Yesterday saw the APG’s Battle of Big Thinking. The second session covered big storytelling ideas.
Speaker: Antony Loewenstein, Writer
Topic: Why the western press is failing to use alternative voices
Quote: “A lot of people in the corporate press are not so much afraid as unimaginative.”
He told the audience how when he worked at Fairfax he talked to one of the foreign editors. He said: “The Iraq war had just started and I remember asking why there had never been Iraqi voices in the paper. She said ‘I never thought of that’.
“If you are a media organisation you would think about publishing articles from voices you never hear. In my view bloggers can fill that gap. It seems so obvious and yet it’s not happening.
“It does not require big budgets and more money. It’s easy to speak to individuals in their own countries and hear their voices.
“In the vast majority of world events, to find out what goes on, the last place to look is the corporate media.”
My take: He’s right. It’s a simple source that papers should make more use of. But some do already. Famously The Guardian used blogger Salam Pax as an Iraqi voice during that conflict.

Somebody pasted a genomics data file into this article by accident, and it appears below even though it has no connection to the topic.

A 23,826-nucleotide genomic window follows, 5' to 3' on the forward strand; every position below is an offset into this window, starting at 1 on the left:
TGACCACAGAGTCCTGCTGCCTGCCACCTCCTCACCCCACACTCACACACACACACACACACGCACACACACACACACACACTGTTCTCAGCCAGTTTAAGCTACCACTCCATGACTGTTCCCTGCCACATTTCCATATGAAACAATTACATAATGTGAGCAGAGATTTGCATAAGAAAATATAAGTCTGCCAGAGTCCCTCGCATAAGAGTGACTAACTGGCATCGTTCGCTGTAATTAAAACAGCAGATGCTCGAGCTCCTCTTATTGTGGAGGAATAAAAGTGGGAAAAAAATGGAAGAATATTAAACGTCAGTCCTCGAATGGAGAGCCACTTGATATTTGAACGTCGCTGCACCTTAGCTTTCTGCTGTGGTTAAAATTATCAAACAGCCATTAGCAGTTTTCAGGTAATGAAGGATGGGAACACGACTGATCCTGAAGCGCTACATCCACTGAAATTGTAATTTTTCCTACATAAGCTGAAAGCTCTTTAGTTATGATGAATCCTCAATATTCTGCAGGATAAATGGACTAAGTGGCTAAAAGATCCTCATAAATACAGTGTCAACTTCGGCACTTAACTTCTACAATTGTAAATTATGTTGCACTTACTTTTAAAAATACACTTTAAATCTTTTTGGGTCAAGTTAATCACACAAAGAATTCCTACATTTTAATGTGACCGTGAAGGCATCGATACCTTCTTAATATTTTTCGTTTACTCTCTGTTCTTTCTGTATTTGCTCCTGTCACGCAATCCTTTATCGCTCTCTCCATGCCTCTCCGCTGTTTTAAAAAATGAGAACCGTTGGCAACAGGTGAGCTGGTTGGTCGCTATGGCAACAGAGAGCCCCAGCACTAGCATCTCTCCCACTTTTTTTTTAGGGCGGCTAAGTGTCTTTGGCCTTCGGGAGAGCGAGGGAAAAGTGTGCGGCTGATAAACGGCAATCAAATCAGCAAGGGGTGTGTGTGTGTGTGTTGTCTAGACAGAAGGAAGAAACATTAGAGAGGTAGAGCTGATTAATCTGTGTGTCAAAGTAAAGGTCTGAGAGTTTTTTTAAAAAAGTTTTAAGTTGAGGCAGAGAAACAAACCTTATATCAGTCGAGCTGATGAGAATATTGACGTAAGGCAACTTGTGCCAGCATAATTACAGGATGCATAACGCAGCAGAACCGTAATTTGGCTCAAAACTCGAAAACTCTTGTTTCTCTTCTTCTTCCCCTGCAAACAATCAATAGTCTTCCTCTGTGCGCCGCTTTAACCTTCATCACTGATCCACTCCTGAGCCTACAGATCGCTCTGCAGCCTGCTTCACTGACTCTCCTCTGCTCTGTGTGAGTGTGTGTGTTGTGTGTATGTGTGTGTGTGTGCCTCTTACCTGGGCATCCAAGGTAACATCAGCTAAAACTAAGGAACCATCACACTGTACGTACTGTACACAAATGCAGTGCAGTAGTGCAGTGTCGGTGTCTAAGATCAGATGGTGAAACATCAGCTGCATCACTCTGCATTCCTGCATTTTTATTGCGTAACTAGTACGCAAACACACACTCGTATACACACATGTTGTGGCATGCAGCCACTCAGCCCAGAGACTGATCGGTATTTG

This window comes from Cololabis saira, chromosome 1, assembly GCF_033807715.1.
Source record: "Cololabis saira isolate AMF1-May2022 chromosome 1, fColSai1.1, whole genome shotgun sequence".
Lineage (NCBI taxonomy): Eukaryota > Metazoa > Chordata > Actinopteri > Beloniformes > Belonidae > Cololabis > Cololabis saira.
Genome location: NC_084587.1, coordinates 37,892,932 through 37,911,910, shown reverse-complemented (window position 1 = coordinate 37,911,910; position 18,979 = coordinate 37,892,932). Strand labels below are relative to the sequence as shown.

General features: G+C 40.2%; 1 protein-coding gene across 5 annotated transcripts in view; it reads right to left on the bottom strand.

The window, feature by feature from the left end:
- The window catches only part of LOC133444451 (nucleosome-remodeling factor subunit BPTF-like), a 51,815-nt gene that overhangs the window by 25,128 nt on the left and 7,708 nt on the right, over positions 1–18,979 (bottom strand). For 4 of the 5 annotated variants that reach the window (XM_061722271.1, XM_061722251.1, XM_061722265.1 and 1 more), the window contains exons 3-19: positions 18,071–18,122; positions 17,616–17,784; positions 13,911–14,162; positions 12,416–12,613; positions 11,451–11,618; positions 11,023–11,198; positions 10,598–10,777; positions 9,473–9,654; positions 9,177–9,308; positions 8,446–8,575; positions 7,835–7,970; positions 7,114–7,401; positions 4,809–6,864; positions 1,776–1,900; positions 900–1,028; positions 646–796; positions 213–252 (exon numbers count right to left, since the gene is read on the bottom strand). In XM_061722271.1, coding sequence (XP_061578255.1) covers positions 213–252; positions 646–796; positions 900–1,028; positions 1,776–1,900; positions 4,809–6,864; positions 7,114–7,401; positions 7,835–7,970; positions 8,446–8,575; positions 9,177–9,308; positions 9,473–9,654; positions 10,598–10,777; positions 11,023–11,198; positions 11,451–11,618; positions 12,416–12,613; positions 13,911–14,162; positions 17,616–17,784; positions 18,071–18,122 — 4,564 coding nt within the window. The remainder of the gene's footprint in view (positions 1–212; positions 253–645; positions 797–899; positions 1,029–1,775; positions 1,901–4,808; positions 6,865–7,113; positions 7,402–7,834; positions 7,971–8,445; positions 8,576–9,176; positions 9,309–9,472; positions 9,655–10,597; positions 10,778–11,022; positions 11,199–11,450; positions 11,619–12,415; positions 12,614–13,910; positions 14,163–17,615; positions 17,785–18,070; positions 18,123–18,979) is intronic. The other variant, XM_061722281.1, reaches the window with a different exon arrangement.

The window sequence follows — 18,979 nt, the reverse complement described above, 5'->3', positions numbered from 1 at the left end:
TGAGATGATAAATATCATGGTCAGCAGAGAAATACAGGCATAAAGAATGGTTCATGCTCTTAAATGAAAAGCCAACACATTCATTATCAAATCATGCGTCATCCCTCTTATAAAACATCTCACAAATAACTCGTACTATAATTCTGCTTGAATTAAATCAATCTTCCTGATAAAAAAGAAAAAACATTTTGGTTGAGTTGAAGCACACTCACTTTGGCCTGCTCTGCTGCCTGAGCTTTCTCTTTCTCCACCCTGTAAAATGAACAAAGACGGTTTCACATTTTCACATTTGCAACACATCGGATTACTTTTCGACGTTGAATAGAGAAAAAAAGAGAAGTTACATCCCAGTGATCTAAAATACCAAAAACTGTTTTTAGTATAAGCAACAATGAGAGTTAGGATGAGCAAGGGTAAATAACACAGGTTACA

Speaker: Tim Noonan, Vocal Branding Australia
Topic: The importance of the voice
Quote: “When you look at something you are looking at reflections from the surface but when you hear something then what you are doing is hearing things from the inside.”
Noonan introduced himself to the audience as “a blind dude”, which he indeed is, before setting out the relationship between the human voice and persuasion.
My take: It was a fascinating argument in favour of simply listening.
Speaker: Tim Dick, Opinion editor, Sydney Morning Herald
Topic: Why the SBS should be closed and the money spent on funding more journalism
Quote: “We should use the SBS slush fund to uncover unknown stories”
He told the audience that he believed that the original purpose of SBS – to bring foreign language news to first generation Australians otherwise unable to hear it – was now superfluous because of the internet.
He said: “We can now tune into Italian radio online, we can read Indian newspapers before Indians thanks to the time advantage. $200m is a lot of money and I think it should be for generating news. There’s a better way to use the money we give to SBS.”
He argued for what he described as “another form of state sponsorship of media” to fund news-gathering via journalist-employing not profit organisations, where the market is failing to provide it.
My take: Nice idea, but it ain’t gonna happen
My vote: Tim Dick
The voting result: First Tim Noonan (54%); second Tim Dick; third Antony Loewenstein